Pregnancy is another possible cause of finger swelling. However, swelling, especially of the hands, can be a sign of preeclampsia . This is dangerously high blood pressure that can occur in the second half of pregnancy. Rarely, preeclampsia can occur after delivery, and this is called postpartum preeclampsia . Preeclampsia affects the kidneys and triggers swelling. Also, if you are affected by this condition, you may experience a severe headache , stomachache , and vision difficulties.
12- Sickle cell disease
Sickle cell disease is the disruption of the structure of hemoglobin, which is responsible for carrying oxygen in the blood. In those with sickle cell disease, red blood cells take the shape of a sickle or crescent, and blood flow may be blocked. When the blood flow is blocked, there may be swelling in the hands and feet with pain. Other problems associated with sickle cell disease include infections, anemia, stroke, and blindness.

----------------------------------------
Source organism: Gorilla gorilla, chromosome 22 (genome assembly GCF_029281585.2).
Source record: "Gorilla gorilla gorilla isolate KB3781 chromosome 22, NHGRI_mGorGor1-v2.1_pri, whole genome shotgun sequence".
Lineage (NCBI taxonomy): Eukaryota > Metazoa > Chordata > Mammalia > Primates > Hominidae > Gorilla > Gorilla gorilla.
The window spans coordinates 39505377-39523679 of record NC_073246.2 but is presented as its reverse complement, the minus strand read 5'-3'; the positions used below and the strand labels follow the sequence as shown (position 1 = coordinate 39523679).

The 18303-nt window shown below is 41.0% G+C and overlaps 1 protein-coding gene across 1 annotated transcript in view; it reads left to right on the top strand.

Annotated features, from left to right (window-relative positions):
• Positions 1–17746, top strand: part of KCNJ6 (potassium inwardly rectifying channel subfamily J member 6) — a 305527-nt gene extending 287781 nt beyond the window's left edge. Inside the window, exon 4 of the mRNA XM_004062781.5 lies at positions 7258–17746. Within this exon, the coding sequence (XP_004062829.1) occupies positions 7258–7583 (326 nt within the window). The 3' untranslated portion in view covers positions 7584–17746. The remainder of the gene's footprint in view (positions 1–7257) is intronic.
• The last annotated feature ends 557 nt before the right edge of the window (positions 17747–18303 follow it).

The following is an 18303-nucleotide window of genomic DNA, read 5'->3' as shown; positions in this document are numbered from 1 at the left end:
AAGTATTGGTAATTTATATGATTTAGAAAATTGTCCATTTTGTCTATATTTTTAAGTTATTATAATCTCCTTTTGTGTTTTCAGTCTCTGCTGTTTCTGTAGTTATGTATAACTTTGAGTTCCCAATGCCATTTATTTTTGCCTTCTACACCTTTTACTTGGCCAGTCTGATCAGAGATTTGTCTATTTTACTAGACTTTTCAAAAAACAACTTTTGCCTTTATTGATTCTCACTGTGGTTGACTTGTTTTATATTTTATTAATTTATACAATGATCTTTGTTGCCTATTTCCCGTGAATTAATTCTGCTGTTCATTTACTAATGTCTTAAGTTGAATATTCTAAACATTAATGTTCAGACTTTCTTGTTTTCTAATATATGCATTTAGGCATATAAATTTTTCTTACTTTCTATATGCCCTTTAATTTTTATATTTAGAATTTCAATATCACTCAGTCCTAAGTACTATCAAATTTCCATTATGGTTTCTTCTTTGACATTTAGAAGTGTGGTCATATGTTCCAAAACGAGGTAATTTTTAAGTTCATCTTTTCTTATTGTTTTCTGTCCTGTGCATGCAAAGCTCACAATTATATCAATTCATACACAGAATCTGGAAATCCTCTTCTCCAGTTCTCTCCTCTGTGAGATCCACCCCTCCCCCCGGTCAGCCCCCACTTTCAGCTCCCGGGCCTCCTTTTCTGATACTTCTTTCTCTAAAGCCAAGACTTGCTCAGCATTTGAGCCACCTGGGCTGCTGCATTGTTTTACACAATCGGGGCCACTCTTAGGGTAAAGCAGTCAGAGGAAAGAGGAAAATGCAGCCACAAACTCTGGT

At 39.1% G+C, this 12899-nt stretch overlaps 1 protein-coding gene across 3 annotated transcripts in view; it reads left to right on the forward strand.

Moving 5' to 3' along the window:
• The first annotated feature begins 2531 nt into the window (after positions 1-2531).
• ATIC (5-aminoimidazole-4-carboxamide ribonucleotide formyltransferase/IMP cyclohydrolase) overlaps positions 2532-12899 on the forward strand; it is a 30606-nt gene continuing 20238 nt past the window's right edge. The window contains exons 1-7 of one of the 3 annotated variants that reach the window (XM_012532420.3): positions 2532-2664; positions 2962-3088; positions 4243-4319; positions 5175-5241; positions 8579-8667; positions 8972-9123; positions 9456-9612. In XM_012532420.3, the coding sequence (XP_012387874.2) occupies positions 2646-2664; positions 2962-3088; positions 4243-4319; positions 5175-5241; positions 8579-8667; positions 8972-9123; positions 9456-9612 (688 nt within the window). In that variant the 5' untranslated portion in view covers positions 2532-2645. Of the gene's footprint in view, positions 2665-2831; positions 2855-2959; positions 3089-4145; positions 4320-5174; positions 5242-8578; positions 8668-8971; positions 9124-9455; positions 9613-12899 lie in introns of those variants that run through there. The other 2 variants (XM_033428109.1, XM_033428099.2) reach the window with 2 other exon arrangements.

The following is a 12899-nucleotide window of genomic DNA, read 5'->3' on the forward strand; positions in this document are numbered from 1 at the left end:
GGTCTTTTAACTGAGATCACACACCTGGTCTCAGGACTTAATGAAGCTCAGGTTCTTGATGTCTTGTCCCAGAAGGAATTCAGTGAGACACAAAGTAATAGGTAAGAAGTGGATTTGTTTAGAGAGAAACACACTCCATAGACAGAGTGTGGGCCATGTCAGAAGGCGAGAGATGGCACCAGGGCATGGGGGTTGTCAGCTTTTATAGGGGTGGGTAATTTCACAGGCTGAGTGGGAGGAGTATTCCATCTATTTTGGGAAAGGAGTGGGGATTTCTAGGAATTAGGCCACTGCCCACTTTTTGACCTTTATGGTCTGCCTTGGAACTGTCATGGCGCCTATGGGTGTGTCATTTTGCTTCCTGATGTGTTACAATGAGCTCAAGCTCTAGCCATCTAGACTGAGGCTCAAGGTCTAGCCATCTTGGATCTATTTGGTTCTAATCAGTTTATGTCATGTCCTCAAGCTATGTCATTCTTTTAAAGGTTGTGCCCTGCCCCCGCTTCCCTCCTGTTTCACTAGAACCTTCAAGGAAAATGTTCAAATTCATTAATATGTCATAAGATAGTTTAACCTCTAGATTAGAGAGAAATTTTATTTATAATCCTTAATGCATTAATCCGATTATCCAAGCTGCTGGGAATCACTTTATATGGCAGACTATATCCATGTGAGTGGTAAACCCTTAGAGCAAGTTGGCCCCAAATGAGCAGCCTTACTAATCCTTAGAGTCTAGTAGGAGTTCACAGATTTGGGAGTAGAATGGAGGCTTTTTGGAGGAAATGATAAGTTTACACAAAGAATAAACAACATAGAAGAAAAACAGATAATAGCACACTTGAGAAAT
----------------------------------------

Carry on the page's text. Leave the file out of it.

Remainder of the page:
Lymphedema, a type of edema, occurs when the fluid in the lymph system cannot drain well. Lymphedema can also occur as a side effect of cancer treatment . Women with breast cancer often have lymph nodes removed to check for cancer in their armpits. This impairs lymph flow and can cause swelling in the arms and hands. Radiation therapy for cancer can damage the lymph nodes and make the problem worse.
14- Raynaud’s disease
Raynaud’s disease is a rare problem that affects the blood vessels in your fingers and toes. Raynaud’s disease causes blood vessels to constrict when you are cold or stressed. The lack of blood flow makes your fingers cold, sore, and they may turn white or blue. Your fingers may throb and swell as the veins open and blood returns. In severe cases, the lack of blood flow can cause sores and even kill the tissue it affects.